Coldest and boldest March,
This review is from: The Coldest March: Scott's Fatal Antarctic Expedition (Paperback)
I found this to be a superb book, written by a gifted scientist, yet in a style which was absorbing and eminently readable by those of us with few scientific pretensions.
In her book, which focuses on Robert Falcon Scott's fatal expedition to the South Pole, Sue Solomon analyses in great detail the contemporaneous records of Scott, Bowers, Wilson, Cherry-Garrard, and especially Simpson the meteorologist, and on the basis of their writings, strongly suggests that a number of possible key reasons commonly proposed for the demise of the polar party are likely to be erroneous. She convincingly demonstrates that, amongst other things, lack of planning, lack of food and scurvy were NOT in themselves the primary cause for the loss of the party. Instead, she concludes that the historic weather data, combined with that collected by modern weather stations, shows there was in March 1911 an unpredictable bout of severe cold weather, which not only rendered Scott immobile with frostbite, but which had a profound effect on the nature of the surface the party were pulling their sledges over. And that such weather did NOT beset Scott's contemporary, Amundsen. She also demonstrates that Scott was likely mistaken for believing that the blizzard which kept him at his final camp, lasted for 11 days, and, based on the evidence, suggests other convincing reasons why Wilson and Bowers decided not to set off to One Ton Camp to fetch essential supplies.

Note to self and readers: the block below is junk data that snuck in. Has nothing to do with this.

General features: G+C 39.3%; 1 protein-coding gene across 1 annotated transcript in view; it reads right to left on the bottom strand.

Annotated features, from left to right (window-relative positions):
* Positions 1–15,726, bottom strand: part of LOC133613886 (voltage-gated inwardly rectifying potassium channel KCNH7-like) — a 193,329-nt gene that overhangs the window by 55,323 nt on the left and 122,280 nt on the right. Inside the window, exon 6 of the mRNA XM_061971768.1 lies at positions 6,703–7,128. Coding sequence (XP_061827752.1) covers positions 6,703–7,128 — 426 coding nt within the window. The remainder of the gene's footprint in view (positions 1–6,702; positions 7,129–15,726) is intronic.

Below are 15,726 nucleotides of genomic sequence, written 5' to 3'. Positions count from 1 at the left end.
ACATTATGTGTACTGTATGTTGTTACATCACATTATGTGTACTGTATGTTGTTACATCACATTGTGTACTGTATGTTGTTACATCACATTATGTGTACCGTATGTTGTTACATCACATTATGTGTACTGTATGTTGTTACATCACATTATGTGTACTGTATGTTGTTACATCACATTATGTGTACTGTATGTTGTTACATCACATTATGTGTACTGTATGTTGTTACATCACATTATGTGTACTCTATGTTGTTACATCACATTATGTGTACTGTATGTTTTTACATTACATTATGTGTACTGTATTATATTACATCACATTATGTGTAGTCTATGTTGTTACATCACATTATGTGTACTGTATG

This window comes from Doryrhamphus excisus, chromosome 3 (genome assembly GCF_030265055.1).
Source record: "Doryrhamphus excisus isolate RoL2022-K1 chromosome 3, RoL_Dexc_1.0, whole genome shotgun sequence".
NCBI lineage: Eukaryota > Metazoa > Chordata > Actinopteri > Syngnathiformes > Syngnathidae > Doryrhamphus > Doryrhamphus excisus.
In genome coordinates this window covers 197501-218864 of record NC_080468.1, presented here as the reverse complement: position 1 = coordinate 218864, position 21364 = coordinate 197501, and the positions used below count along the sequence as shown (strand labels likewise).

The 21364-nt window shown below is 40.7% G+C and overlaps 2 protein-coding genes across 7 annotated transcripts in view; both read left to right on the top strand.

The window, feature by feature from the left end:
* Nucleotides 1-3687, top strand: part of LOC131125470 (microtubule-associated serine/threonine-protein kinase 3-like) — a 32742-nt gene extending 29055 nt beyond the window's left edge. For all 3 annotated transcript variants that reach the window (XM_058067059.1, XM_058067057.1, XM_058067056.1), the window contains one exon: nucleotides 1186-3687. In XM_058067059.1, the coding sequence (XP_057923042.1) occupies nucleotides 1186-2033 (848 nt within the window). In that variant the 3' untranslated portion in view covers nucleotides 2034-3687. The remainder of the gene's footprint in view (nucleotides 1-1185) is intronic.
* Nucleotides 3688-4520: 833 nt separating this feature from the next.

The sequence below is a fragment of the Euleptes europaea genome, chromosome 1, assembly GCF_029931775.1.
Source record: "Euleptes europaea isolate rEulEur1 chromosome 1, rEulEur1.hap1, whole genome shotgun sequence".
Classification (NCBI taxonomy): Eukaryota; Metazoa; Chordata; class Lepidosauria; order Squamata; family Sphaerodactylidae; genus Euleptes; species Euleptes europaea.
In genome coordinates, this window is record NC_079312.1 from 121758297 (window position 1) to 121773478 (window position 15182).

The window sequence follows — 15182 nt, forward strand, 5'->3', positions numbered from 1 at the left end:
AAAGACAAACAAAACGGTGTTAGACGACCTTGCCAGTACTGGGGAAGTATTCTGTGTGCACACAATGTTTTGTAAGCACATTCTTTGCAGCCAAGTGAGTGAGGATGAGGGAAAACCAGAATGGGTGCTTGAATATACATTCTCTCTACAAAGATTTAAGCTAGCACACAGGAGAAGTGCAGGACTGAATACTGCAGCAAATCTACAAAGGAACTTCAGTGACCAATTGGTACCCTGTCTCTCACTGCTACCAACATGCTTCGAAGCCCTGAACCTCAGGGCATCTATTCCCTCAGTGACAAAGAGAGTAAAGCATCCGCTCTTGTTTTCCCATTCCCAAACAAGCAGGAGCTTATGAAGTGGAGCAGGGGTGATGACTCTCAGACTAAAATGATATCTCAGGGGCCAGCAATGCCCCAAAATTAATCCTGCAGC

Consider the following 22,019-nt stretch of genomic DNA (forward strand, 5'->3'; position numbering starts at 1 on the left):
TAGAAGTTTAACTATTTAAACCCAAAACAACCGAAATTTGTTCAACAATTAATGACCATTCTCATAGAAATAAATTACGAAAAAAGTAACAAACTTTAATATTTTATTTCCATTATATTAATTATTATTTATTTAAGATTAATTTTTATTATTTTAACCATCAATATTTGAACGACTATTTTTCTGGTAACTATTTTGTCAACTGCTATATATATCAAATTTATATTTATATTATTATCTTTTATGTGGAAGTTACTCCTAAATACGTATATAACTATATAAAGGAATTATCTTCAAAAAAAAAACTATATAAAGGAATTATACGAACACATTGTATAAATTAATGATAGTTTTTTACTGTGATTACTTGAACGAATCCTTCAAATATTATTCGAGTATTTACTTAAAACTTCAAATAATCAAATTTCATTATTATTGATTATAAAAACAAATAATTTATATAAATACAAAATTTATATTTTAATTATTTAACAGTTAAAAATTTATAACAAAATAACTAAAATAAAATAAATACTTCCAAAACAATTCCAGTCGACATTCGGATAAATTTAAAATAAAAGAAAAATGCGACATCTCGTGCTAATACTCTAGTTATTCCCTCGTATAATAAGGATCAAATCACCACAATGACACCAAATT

There were a number of features which I particulary liked about the book. Firstly, though her conclusions contradict those of Roland Huntford, she does not attack him. Instead, she quietly allows the evidence to speak for itself, and indeed includes his books in her bibliography. Secondly, each chapter is headed by a fictional account of the experience of a modern visitor to Antarctica. This she uses to very effectively demonstrate what those pioneers of a century ago were really up against. And thirdly, she chooses a very clever title for the book, with its play on the word 'March' - a play which in 3 words sums up her argument.
Yes - in my view - a very good piece of writing.